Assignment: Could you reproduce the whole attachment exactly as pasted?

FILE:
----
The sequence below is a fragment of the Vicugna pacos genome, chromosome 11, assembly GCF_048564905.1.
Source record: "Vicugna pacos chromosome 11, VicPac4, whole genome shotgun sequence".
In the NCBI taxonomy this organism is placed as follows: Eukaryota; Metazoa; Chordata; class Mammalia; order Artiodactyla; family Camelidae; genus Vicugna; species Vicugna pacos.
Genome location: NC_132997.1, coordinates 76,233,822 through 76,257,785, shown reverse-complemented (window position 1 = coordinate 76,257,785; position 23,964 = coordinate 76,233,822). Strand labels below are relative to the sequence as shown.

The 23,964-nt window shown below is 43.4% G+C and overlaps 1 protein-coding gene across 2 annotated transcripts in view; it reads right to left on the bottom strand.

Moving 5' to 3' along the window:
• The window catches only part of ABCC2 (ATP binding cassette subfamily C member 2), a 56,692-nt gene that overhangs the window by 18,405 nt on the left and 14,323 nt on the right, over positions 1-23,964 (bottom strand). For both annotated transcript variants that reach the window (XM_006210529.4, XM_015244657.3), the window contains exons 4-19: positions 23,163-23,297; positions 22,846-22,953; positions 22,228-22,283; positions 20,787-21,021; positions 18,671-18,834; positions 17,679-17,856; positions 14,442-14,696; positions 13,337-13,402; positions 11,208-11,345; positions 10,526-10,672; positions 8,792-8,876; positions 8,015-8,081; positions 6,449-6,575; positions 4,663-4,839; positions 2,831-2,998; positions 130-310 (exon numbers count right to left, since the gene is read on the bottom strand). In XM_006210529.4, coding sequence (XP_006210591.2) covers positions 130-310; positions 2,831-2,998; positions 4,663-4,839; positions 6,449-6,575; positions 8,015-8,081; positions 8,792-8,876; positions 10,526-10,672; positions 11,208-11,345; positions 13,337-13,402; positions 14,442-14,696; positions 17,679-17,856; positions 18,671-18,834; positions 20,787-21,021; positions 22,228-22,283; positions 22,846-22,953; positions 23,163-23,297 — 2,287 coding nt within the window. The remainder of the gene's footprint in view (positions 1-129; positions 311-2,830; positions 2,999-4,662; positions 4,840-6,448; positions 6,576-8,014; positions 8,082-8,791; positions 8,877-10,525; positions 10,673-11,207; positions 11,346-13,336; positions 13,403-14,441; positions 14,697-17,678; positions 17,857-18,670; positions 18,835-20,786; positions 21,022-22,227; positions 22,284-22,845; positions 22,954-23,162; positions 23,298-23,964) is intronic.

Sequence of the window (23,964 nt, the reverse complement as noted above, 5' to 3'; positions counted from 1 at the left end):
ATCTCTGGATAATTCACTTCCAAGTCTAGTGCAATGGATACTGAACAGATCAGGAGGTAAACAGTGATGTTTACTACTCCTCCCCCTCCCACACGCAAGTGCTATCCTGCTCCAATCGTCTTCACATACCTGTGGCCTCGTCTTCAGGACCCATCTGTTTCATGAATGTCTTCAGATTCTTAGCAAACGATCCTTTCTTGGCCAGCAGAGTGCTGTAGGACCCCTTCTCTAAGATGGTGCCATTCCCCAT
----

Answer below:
The sequence below is a fragment of the Vicugna pacos genome, chromosome 11, assembly GCF_048564905.1.
Source record: "Vicugna pacos chromosome 11, VicPac4, whole genome shotgun sequence".
In the NCBI taxonomy this organism is placed as follows: Eukaryota; Metazoa; Chordata; class Mammalia; order Artiodactyla; family Camelidae; genus Vicugna; species Vicugna pacos.
Genome location: NC_132997.1, coordinates 76,233,822 through 76,257,785, shown reverse-complemented (window position 1 = coordinate 76,257,785; position 23,964 = coordinate 76,233,822). Strand labels below are relative to the sequence as shown.

The 23,964-nt window shown below is 43.4% G+C and overlaps 1 protein-coding gene across 2 annotated transcripts in view; it reads right to left on the bottom strand.

Moving 5' to 3' along the window:
• The window catches only part of ABCC2 (ATP binding cassette subfamily C member 2), a 56,692-nt gene that overhangs the window by 18,405 nt on the left and 14,323 nt on the right, over positions 1-23,964 (bottom strand). For both annotated transcript variants that reach the window (XM_006210529.4, XM_015244657.3), the window contains exons 4-19: positions 23,163-23,297; positions 22,846-22,953; positions 22,228-22,283; positions 20,787-21,021; positions 18,671-18,834; positions 17,679-17,856; positions 14,442-14,696; positions 13,337-13,402; positions 11,208-11,345; positions 10,526-10,672; positions 8,792-8,876; positions 8,015-8,081; positions 6,449-6,575; positions 4,663-4,839; positions 2,831-2,998; positions 130-310 (exon numbers count right to left, since the gene is read on the bottom strand). In XM_006210529.4, coding sequence (XP_006210591.2) covers positions 130-310; positions 2,831-2,998; positions 4,663-4,839; positions 6,449-6,575; positions 8,015-8,081; positions 8,792-8,876; positions 10,526-10,672; positions 11,208-11,345; positions 13,337-13,402; positions 14,442-14,696; positions 17,679-17,856; positions 18,671-18,834; positions 20,787-21,021; positions 22,228-22,283; positions 22,846-22,953; positions 23,163-23,297 — 2,287 coding nt within the window. The remainder of the gene's footprint in view (positions 1-129; positions 311-2,830; positions 2,999-4,662; positions 4,840-6,448; positions 6,576-8,014; positions 8,082-8,791; positions 8,877-10,525; positions 10,673-11,207; positions 11,346-13,336; positions 13,403-14,441; positions 14,697-17,678; positions 17,857-18,670; positions 18,835-20,786; positions 21,022-22,227; positions 22,284-22,845; positions 22,954-23,162; positions 23,298-23,964) is intronic.

Sequence of the window (23,964 nt, the reverse complement as noted above, 5' to 3'; positions counted from 1 at the left end):
ATCTCTGGATAATTCACTTCCAAGTCTAGTGCAATGGATACTGAACAGATCAGGAGGTAAACAGTGATGTTTACTACTCCTCCCCCTCCCACACGCAAGTGCTATCCTGCTCCAATCGTCTTCACATACCTGTGGCCTCGTCTTCAGGACCCATCTGTTTCATGAATGTCTTCAGATTCTTAGCAAACGATCCTTTCTTGGCCAGCAGAGTGCTGTAGGACCCCTTCTCTAAGATGGTGCCATTCCCCAT